How To Calculate Labor Cost, Rate, & Percentage?

how to calculate labor cost

Following are the formulas you can use to calculate accurate labor cost, rate, and percentage.

Calculate Labor Cost 💰
Total Labor Cost = Gross Wages + Payroll Taxes + Benefits Costs + Overhead Expenses
Calculate Labor Cost Percentage 📊
Labor Cost Percentage = (Total Labor Cost / Total Revenue) × 100
Calculate Labor Rate ⏱️
Labor Rate = Total Labor Costs / Total Labor Hours

Knowing how to calculate labor costs is important for managing finances and making decisions for businesses and employees.

Knowing the process behind calculating these labor costs, rates, and percentages helps set competitive prices for products or services, ensuring the company stays profitable. It also helps decide on how many people to hire and how to manage them.

The top three benefits of accurate labor cost calculation are:

  1. Planning Money: Calculating employee costs helps plan how to spend money, making sure resources are used well.
  2. Pricing Products or Services: Considering employee costs when setting prices helps keep profit margins steady.
  3. Evaluating Performance: Figuring out employee costs helps find areas where work could be better and helps make smart choices about hiring and resources.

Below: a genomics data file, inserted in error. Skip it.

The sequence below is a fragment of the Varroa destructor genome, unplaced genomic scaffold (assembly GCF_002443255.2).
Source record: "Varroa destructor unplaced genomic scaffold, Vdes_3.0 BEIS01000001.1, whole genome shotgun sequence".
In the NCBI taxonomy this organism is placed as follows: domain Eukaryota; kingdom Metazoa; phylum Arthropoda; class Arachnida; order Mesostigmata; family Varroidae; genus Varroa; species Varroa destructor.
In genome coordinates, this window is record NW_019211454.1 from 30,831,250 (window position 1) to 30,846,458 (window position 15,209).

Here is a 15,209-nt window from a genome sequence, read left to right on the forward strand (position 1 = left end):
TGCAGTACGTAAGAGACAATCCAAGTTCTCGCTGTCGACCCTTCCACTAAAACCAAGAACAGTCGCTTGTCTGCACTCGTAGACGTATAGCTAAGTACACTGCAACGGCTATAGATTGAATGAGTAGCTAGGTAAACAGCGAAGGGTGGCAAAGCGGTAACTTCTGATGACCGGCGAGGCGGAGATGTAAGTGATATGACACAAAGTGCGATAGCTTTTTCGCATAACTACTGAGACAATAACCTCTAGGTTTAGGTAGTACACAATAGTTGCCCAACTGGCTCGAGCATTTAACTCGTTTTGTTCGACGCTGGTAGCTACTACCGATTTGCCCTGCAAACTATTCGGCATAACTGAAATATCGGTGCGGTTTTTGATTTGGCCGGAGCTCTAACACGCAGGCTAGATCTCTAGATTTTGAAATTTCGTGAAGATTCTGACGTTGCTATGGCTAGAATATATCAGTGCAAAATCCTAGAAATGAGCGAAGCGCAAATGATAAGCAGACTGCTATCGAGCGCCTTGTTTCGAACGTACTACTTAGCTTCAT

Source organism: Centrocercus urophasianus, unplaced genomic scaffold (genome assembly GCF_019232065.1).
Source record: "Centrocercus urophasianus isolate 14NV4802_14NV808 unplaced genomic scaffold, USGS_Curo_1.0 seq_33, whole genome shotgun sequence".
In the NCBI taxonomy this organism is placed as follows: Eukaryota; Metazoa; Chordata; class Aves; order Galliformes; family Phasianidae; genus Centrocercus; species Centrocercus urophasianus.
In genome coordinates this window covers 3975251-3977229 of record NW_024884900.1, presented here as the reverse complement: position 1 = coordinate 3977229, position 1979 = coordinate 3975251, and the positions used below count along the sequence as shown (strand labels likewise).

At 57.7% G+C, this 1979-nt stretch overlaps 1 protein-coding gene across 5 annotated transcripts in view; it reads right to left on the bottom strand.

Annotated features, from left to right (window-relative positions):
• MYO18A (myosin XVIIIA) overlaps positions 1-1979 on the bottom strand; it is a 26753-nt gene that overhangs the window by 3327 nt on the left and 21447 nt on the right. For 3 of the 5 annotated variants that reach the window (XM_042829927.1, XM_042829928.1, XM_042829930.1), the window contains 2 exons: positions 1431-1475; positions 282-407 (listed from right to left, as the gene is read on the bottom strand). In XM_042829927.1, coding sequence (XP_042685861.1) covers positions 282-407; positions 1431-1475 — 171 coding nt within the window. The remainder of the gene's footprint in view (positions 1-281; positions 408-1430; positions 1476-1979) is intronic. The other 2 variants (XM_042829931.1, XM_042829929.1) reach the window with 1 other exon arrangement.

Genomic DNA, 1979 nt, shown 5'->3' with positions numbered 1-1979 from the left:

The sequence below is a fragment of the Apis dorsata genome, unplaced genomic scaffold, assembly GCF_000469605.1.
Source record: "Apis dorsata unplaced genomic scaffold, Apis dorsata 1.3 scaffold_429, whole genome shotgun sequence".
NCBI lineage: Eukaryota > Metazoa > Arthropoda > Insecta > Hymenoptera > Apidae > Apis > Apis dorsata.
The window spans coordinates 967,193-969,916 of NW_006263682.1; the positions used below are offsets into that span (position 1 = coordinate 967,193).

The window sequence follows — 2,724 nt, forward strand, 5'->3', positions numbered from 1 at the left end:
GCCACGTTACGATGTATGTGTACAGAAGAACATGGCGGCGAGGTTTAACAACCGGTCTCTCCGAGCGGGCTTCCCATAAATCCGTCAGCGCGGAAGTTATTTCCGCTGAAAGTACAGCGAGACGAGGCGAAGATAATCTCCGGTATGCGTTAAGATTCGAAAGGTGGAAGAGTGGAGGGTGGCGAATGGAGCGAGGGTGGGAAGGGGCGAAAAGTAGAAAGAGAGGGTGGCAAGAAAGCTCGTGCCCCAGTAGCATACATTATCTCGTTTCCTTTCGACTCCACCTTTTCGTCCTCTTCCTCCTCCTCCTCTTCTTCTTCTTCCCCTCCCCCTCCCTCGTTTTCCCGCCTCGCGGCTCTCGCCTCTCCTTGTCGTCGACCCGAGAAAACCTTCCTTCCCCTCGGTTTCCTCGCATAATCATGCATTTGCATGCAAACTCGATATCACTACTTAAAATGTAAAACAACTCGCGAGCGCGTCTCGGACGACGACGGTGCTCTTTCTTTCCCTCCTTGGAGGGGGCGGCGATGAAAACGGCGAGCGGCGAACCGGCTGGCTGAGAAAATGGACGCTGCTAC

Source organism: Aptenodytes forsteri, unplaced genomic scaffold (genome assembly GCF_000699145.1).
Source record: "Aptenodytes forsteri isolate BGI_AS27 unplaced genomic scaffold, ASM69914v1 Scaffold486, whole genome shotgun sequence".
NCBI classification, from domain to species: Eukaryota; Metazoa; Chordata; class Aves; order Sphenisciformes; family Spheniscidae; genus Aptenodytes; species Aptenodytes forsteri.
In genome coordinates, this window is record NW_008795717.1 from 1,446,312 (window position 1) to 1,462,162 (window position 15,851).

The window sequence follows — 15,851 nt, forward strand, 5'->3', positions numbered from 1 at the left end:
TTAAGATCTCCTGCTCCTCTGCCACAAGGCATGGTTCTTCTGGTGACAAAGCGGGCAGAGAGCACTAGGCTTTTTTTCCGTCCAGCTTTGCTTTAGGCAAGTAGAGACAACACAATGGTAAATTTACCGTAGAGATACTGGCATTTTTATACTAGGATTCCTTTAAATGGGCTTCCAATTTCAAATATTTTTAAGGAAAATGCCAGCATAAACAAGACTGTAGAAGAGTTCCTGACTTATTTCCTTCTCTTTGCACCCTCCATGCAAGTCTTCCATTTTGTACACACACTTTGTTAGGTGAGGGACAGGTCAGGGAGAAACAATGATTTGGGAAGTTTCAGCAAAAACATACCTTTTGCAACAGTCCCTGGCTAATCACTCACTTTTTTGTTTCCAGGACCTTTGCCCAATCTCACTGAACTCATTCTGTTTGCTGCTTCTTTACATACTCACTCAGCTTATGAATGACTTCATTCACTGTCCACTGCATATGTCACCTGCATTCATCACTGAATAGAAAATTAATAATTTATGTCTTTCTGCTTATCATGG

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What is Labor Cost?
Labor cost is the total amount a business spends on paying its employees over a certain time period, like a week or a month. It includes all types of pay, such as hourly wages, salaries, bonuses, and benefits such as health insurance and paid time off. 

How To Calculate Labor Cost?

how to calculate labor cost

Following are the ways to calculate labor cost.

1. Gather Necessary Data

To calculate labor costs accurately, gather all the necessary information. 

This includes, 

  • how much you pay your employees, 
  • the taxes you have to pay on their wages, 
  • the cost of their benefits like health insurance, 
  • and any other costs related to their work. 

⚠️ Note: Other costs could be bonuses or extra payments. 

2. Calculate Gross Pay